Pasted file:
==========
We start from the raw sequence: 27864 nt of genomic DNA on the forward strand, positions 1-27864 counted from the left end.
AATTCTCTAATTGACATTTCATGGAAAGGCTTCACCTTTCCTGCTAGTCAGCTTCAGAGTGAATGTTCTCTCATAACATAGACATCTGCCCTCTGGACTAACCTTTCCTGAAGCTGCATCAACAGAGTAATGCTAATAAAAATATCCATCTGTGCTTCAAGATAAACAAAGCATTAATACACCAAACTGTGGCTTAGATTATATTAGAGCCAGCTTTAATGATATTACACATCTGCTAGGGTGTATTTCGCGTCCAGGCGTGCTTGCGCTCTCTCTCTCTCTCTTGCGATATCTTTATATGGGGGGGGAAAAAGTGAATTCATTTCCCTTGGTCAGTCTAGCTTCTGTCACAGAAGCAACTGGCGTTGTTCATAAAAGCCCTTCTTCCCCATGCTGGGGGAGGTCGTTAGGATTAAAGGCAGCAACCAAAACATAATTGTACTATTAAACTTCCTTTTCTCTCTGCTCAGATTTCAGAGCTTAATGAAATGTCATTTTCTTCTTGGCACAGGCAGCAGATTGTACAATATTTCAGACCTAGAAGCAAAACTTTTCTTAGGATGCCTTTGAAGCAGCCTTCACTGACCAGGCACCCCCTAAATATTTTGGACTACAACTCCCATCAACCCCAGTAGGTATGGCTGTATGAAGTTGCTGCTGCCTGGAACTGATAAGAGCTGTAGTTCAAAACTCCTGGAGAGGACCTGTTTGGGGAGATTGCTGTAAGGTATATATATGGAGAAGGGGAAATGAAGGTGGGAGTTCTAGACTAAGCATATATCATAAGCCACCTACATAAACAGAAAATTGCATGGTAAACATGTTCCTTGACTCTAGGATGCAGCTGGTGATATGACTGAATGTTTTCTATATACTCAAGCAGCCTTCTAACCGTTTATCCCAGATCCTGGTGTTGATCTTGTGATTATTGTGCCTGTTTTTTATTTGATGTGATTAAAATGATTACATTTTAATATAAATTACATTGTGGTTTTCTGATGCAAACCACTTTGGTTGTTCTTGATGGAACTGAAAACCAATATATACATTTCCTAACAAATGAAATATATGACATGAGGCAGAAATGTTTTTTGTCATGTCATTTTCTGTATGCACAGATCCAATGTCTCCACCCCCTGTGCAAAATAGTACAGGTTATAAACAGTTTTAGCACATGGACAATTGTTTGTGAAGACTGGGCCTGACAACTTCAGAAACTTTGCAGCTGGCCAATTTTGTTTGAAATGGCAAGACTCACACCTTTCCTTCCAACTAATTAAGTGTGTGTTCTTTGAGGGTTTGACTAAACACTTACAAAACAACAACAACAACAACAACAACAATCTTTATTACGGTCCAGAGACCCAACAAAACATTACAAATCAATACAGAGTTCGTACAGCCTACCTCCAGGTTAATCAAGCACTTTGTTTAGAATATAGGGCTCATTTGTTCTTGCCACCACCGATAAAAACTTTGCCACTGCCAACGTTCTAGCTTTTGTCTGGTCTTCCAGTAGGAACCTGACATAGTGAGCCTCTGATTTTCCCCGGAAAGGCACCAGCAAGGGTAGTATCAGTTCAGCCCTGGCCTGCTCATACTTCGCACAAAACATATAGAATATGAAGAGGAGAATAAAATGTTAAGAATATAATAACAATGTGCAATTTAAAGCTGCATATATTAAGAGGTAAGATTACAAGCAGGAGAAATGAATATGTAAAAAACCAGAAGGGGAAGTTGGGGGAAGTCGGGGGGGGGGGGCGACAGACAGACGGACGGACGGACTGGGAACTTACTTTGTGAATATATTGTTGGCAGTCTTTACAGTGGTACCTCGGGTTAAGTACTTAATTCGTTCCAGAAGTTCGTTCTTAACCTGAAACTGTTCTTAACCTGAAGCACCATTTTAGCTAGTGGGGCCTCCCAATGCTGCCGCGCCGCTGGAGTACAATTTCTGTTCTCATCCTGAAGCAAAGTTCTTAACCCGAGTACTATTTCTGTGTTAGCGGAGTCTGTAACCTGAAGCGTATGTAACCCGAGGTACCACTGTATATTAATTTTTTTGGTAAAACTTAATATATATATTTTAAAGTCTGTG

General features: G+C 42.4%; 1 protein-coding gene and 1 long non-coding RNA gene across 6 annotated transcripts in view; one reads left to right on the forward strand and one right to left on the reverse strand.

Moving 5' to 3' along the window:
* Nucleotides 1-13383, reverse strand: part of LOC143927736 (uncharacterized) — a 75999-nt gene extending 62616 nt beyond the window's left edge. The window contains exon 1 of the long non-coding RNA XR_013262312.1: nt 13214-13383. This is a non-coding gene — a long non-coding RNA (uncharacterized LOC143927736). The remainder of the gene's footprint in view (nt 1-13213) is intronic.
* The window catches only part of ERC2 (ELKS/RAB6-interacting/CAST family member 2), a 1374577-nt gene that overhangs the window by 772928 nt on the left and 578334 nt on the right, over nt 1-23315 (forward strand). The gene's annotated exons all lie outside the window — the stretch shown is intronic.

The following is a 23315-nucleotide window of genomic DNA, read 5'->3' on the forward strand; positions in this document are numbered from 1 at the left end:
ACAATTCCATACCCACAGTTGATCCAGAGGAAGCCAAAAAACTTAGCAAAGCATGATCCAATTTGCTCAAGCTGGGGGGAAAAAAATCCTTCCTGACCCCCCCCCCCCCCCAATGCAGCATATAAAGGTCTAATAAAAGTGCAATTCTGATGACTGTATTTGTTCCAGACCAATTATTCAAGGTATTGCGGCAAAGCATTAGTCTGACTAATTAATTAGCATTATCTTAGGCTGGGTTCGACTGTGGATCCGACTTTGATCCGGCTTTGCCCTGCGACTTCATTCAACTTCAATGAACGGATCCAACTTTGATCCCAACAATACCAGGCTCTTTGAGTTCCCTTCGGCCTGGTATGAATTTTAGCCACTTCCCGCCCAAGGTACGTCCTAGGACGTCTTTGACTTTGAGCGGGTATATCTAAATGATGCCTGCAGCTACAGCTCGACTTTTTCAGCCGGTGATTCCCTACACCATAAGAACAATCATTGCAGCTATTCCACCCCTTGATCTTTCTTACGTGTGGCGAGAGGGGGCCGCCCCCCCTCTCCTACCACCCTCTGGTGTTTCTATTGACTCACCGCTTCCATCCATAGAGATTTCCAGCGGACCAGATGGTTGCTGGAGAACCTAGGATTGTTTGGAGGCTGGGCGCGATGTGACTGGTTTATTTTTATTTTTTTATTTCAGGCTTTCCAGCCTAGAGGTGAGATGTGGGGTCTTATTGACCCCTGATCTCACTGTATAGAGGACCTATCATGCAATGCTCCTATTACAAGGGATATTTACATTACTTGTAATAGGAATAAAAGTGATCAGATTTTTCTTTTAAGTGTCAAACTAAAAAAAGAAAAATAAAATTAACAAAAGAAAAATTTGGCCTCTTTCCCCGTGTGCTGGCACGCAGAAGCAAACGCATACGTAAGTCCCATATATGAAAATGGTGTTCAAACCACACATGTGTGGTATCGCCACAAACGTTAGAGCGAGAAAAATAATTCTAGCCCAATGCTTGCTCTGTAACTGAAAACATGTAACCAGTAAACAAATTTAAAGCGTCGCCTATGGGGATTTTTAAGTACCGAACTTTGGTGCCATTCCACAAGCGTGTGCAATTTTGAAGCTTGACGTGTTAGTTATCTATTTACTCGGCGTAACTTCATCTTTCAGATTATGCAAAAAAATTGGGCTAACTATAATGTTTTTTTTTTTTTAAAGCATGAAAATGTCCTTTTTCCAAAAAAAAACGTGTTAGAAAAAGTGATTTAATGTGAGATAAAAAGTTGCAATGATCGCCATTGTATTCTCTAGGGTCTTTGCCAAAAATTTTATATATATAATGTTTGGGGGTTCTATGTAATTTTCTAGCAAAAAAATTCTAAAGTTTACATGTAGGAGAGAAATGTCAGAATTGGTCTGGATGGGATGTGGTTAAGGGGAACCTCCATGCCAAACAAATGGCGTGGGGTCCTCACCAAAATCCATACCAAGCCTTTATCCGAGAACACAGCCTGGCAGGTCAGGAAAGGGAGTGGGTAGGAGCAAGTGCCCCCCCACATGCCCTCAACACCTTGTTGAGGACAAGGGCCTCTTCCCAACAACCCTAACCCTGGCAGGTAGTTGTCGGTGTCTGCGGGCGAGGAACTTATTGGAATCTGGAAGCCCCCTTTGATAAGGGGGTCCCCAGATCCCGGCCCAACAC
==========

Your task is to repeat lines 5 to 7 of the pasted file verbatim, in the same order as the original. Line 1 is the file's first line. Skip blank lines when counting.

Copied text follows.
* Nucleotides 1-13383, reverse strand: part of LOC143927736 (uncharacterized) — a 75999-nt gene extending 62616 nt beyond the window's left edge. The window contains exon 1 of the long non-coding RNA XR_013262312.1: nt 13214-13383. This is a non-coding gene — a long non-coding RNA (uncharacterized LOC143927736). The remainder of the gene's footprint in view (nt 1-13213) is intronic.
* The window catches only part of ERC2 (ELKS/RAB6-interacting/CAST family member 2), a 1374577-nt gene that overhangs the window by 772928 nt on the left and 578334 nt on the right, over nt 1-23315 (forward strand). The gene's annotated exons all lie outside the window — the stretch shown is intronic.

The following is a 23315-nucleotide window of genomic DNA, read 5'->3' on the forward strand; positions in this document are numbered from 1 at the left end: